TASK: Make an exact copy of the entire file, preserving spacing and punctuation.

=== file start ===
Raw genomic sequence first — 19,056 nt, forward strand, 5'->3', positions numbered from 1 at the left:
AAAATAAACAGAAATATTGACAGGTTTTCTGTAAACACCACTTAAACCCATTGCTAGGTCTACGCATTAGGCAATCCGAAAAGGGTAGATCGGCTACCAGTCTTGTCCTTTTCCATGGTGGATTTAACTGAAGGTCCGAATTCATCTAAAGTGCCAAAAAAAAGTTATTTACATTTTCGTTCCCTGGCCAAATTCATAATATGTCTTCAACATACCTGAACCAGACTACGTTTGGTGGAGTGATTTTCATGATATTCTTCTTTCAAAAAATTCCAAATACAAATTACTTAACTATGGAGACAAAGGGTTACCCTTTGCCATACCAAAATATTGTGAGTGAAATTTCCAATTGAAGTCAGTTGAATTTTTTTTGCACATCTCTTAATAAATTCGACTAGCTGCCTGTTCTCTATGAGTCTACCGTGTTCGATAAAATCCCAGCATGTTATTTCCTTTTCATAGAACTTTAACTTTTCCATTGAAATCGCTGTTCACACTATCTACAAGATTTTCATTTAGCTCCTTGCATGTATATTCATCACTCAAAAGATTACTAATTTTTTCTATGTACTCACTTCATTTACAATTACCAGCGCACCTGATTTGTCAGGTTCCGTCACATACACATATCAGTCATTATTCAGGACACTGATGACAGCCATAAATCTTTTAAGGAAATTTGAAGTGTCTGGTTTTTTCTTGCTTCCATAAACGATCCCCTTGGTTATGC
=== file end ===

Raw genomic sequence first — 19,056 nt, forward strand, 5'->3', positions numbered from 1 at the left:
AAAATAAACAGAAATATTGACAGGTTTTCTGTAAACACCACTTAAACCCATTGCTAGGTCTACGCATTAGGCAATCCGAAAAGGGTAGATCGGCTACCAGTCTTGTCCTTTTCCATGGTGGATTTAACTGAAGGTCCGAATTCATCTAAAGTGCCAAAAAAAAGTTATTTACATTTTCGTTCCCTGGCCAAATTCATAATATGTCTTCAACATACCTGAACCAGACTACGTTTGGTGGAGTGATTTTCATGATATTCTTCTTTCAAAAAATTCCAAATACAAATTACTTAACTATGGAGACAAAGGGTTACCCTTTGCCATACCAAAATATTGTGAGTGAAATTTCCAATTGAAGTCAGTTGAATTTTTTTTGCACATCTCTTAATAAATTCGACTAGCTGCCTGTTCTCTATGAGTCTACCGTGTTCGATAAAATCCCAGCATGTTATTTCCTTTTCATAGAACTTTAACTTTTCCATTGAAATCGCTGTTCACACTATCTACAAGATTTTCATTTAGCTCCTTGCATGTATATTCATCACTCAAAAGATTACTAATTTTTTCTATGTACTCACTTCATTTACAATTACCAGCGCACCTGATTTGTCAGGTTCCGTCACATACACATATCAGTCATTATTCAGGACACTGATGACAGCCATAAATCTTTTAAGGAAATTTGAAGTGTCTGGTTTTTTCTTGCTTCCATAAACGATCCCCTTGGTTATGC